The supplement abuser feels the same way as the protein geek: he’s convinced that it’s never too much if one thing is good. But both vitamins and minerals are effective only in adequate doses and only when a deficiency exists.  Excessive consumption of supplements is not uncommon among athletes, which can cause health problems in large quantities, even more so if you take a lot of fortified foods and vitamin supplements.


– Remember why they are called supplements: they come to supplement a healthy diet. They cannot replace whole foods.

With a multivitamin suitable for your needs, you will most likely not need any other supplement of this type. Consult your doctor, and explain what your activities are. Each individual needs a complex based on their characteristics and their needs.

9. THE “CHRONICALLY DEHYDRATED.” a Sports Nutrition Mistakes

Do you not drink during the day more than in the morning coffee?

We never get tired of telling you about the benefits of good hydration, but some athletes continue to behave as if they were camels. They drink after training when they are thirsty and forget to drink until the next training session. This way, they start all training sessions with permanent dehydration that impairs their performance.

Dehydration affects our body’s ability to get rid of excess heat generated by muscular work, so you will not be able to maintain the same intensity of exercise. If dehydration persists, you can suffer from serious health problems.


– An hour or two before training, drink half a liter of a sports drink containing carbohydrates.

– If you are doing very long workouts, you should be incredibly attentive to your urine. You should have the urge to urinate at least once every three hours, and the color of your urine should be pale yellow.

– To determine your level of sweating, weigh yourself before and after a hard workout. The weight you have lost is the volume of fluids you must replace. If you have lost half a kilo, you should drink at least half a liter. Better to go over than to fall short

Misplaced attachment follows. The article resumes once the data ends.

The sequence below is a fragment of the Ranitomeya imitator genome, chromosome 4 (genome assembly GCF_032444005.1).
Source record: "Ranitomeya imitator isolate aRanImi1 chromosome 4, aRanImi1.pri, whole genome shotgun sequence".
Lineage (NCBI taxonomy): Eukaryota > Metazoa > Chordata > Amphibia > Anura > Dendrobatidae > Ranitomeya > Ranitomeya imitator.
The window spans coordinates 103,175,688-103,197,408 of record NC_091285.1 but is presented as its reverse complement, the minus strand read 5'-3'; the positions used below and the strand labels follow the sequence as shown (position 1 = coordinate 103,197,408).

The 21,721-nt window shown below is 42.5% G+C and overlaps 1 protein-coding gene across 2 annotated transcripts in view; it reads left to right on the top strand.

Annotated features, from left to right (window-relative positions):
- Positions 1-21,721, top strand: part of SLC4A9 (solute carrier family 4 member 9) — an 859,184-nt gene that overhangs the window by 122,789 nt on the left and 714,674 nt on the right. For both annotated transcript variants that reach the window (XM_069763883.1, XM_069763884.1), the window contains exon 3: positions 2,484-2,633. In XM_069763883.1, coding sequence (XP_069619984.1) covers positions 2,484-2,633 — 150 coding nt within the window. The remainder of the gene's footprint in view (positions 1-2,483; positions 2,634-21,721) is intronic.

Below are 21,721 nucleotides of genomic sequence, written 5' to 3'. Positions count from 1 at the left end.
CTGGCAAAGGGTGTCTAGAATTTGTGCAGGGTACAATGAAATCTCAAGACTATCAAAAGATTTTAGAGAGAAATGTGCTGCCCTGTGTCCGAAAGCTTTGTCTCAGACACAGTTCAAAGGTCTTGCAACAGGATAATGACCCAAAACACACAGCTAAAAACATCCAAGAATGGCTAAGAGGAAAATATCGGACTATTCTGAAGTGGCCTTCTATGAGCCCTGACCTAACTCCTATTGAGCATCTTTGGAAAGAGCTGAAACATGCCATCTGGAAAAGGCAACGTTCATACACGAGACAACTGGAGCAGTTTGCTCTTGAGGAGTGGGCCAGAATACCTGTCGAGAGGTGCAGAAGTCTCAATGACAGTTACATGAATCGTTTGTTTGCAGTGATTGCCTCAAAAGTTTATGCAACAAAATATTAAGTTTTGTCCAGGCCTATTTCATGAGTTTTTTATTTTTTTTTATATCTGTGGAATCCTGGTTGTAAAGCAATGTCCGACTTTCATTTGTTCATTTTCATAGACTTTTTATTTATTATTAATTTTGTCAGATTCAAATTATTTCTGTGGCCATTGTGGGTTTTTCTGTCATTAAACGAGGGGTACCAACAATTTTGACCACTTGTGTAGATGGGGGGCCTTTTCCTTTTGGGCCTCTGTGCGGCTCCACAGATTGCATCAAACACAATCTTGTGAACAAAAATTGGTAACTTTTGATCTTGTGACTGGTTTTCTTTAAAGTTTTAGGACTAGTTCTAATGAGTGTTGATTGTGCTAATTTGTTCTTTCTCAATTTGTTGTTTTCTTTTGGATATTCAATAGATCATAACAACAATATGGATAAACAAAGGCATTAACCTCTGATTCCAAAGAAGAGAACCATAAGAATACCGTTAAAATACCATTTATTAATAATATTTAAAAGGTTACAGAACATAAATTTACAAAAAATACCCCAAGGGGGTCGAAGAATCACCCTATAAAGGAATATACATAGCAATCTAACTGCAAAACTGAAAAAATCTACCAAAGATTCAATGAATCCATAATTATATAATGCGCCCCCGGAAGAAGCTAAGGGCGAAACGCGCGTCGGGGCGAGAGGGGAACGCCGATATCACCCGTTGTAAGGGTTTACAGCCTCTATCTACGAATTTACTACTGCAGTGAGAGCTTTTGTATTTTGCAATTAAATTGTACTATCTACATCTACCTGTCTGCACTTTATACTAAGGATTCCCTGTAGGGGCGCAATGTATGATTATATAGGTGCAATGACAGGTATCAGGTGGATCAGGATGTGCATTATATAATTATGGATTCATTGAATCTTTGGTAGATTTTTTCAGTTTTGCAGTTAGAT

10. THE “RECALCITRANT HYPOCALORIC” a Sports Nutrition Mistakes

Athletes who spend much more than they eat.

There are two types of athletes in this section:

-ultra-endurance athletes who burn so many calories that they end up unintentionally losing weight

Athletes intentionally use training to lose weight by increasing training volume and cutting calories.

Stingy your body with the fuel it needs for its daily activities forces the body to enter a kind of ” cannibalism state” in which it uses its muscles for energy. This situation is counterproductive in the long term for your health and performance.


– To lose weight, it is best to be aware, choose healthier foods, and eat small quantities throughout the day to keep the metabolism active. It is not advisable for an active woman to eat less than 1,500 kcal/day or for a busy man to eat less than 1,800 kcal/day.


– Don’t think of food as calories, but as fuel. You can train because you eat, and you can eat because you qualify.

We hope that these “prototypes” have served you to, perhaps, reset some habits or patterns that you had acquired and are undermining your performance and, above all, your health.